Tributes to Craig Lagnese, who’s untimely death prompted many tributes to him. He was a teacher at Herricks High School and the head of the Herricks Teacher Association.(HTA).
Having been in Herricks for over 20 years, it wasn’t until I met Craig that I saw the person who I believed could be the leader that we desperately needed. Craig worked tirelessly to help everyone. It was because of his honesty and fortitude for righteousness that so many members became involved in the HTA.
We need strong leadership as exemplified by the existing Fire Commissioner Rick Stein...he has held leadership positions in the NHP Fire Department, NYC Fire Department, and Fire Island Fire Department, as well as the Police Auxiliary, the Elks, the Lions, the Boy Scouts, the courthouse, and he has been the man in the red suit at the NHP Christmas town tree lighting ceremony for over 30 years!
When Anthony Vaglica told me he was planning on running for fire commissioner, I knew he was making the right decision for New Hyde Park. His business expertise will help him make positive changes in the fire department that are sensible and cost effective.
The taxpayer will benefit from having Anthony Vaglica as the new fire department commissioner in New Hyde Park. We need a commissioner who knows how to balance the needs of the volunteers with the safety of our community.
Fran Lisio, New Hyde Park
I have known Anthony Vaglica for nine years, first as a customer, then a friend. He is one of the most helpful people I know. Anthony is quick to lend a hand and I have never doubted anything he has ever told me.
Anthony Vaglica will make an excellent fire commissioner and the Fire Department will be lucky to have him.
Eileen Amoriello, New Hyde Park
Anyone can throw their hat in the ring and want to fill this prestigious seat but it takes a man with integrity, dedication and a total committment to the overall goals of the firefighters and taxpayers to achieve and succeed in this position; and Rick Stein has done that for the past five years.
There are weeks I feel like I should wear a football helmet to the office. That’s because whenever powerful, special interest groups feel I’ve somehow threatened their status quo, they launch attacks. This past week a number of local teachers’ unions targeted me as the “deciding vote” in favor of the tax cap and, in that vote, as having participated in an attack on our children’s education.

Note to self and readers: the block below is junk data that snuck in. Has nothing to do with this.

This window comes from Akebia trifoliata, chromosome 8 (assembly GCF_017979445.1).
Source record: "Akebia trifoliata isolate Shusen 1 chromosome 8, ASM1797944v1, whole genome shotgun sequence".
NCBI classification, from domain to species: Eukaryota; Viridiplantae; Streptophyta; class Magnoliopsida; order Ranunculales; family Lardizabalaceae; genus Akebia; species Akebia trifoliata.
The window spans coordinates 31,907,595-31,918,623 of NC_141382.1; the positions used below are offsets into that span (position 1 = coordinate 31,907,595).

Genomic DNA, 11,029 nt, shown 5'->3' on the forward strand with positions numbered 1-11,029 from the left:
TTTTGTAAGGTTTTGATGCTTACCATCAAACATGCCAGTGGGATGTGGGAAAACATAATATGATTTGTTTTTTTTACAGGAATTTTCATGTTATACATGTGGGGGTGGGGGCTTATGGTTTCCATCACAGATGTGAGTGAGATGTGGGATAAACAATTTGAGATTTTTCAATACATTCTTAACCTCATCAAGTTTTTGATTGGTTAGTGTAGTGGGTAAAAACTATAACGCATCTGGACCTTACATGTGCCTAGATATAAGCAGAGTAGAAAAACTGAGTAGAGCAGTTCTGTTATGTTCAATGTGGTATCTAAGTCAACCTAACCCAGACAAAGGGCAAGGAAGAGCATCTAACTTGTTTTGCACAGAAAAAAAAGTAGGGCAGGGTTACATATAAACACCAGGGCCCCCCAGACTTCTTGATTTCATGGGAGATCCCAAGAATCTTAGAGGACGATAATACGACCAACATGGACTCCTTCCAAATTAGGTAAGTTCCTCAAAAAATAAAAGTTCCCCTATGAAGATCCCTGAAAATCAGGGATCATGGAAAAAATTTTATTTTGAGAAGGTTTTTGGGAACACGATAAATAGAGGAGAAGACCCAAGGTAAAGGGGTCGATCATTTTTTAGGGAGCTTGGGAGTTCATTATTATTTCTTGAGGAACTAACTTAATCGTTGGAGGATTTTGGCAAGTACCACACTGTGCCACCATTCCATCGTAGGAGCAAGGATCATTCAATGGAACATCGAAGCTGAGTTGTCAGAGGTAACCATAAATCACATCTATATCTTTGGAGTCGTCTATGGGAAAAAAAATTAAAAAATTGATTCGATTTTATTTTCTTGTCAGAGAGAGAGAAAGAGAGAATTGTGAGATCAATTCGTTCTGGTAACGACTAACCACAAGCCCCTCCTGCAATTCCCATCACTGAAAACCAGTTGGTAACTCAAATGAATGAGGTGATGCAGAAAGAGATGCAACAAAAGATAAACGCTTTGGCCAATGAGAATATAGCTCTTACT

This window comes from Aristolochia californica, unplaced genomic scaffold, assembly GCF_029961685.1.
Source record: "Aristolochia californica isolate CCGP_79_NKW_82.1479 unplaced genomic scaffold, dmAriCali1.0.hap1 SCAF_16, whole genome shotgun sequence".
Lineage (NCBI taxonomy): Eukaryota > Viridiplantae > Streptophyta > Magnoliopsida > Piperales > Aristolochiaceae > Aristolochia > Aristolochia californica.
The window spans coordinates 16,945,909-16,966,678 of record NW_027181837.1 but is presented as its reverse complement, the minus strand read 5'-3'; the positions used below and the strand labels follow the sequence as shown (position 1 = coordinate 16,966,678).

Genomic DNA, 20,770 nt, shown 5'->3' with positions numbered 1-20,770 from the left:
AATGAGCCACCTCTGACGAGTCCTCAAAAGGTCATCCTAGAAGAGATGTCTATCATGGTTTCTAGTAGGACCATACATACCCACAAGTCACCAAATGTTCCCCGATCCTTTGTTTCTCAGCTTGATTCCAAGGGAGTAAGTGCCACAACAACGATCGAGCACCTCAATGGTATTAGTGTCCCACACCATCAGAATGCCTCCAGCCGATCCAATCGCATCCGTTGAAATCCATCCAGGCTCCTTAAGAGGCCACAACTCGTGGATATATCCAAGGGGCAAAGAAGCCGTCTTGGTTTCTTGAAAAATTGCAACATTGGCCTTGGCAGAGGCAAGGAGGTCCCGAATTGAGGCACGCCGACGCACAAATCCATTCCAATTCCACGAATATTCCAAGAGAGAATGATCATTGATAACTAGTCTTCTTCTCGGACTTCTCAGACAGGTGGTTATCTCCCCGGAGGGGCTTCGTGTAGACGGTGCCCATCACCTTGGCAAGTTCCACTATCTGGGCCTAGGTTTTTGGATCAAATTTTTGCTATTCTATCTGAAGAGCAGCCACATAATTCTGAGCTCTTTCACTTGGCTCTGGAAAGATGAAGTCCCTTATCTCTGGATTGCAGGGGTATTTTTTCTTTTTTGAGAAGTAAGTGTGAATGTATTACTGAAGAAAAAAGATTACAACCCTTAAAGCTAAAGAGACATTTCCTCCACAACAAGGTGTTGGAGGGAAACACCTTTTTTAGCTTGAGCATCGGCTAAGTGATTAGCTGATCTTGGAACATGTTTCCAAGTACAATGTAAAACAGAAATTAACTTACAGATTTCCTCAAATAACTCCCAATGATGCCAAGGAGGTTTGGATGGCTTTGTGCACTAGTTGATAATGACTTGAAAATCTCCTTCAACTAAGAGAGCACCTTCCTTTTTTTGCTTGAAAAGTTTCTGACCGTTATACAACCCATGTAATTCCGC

I’d like to set the record straight. The tax cap passed the Senate with a near-unanimous 57-5 bi-partisan vote and was enthusiastically signed into law by Governor Andrew Cuomo. It limits increases in school and local property taxes to 2 percent a year, or the rate of inflation, whichever is less.
We have been busy in the district with continued training in the Charlotte Danielson’s Framework for Teaching which will be used as the teacher evaluation tool for all staff in September of 2012. Teachers continue to meet and discuss the Common Core State Standards in English Language Arts & Mathematics. New York State will be deciding next year as to whether they will continue their own state testing system or adapt the consortium assessment called PARC (Partners for Assessment of Readiness for College and Careers).
As our nation commemorates Veterans Day and we reflect on the incalculable sacrifices made by American servicemen and women, I wanted to take the opportunity to let you know about a significant challenge facing our nation’s returning veterans, and what I think Congress must do to honor its responsibility to our heroes.
Unemployment is not a problem unique to veterans. However, veterans are disproportionately impacted by the struggling economy. While the national unemployment rate is a too-high 9 percent, for returning Iraq and Afghanistan veterans, unemployment is shockingly above 12 percent.
Before my wife can comment, I’d like to disclose right up front that I have yet to clean out our garage, but I did attempt to help a friend with his this past week. It was an attempt because just as we began his annual “toss or keep” fall ritual, we were surprised by the scurrying of little feet around the garage.
My friend, doing what any self-possessed, confident guy does, immediately decided not to mention it to his wife, and then armed with a leaf blower and a broom set out to evict the unwelcome visitor. His crusade grew exponentially as he emptied the garage of all patio furniture, bicycles, rakes, and every seasonal ornament known to man in an effort to locate his new-found nemesis. I was systematically assigned guard duty at various locations as he tried to scare the mouse out of hiding. Somewhere about mid-morning I yielded to futility and left only to return that evening to a driveway full of junk and news that the mouse had gotten away.
For the second consecutive year I have voted for a no-tax-increase budget for Nassau County. The 2012 Budget, which passed 11-8 along party lines, decreases spending from the previous year. This is the first time in anyone’s memory that the county budget contains less spending from the prior year.
The 2012 Budget resulted from a cooperative effort between County Executive Mangano, the Nassau Interim Finance Authority and the Legislative Majority. Nassau faced a $310 million deficit for 2012 due to a $115 million increase in pension and healthcare costs, unfunded state mandates, reduced sales tax revenue and a backlog of tax certiorari refunds.
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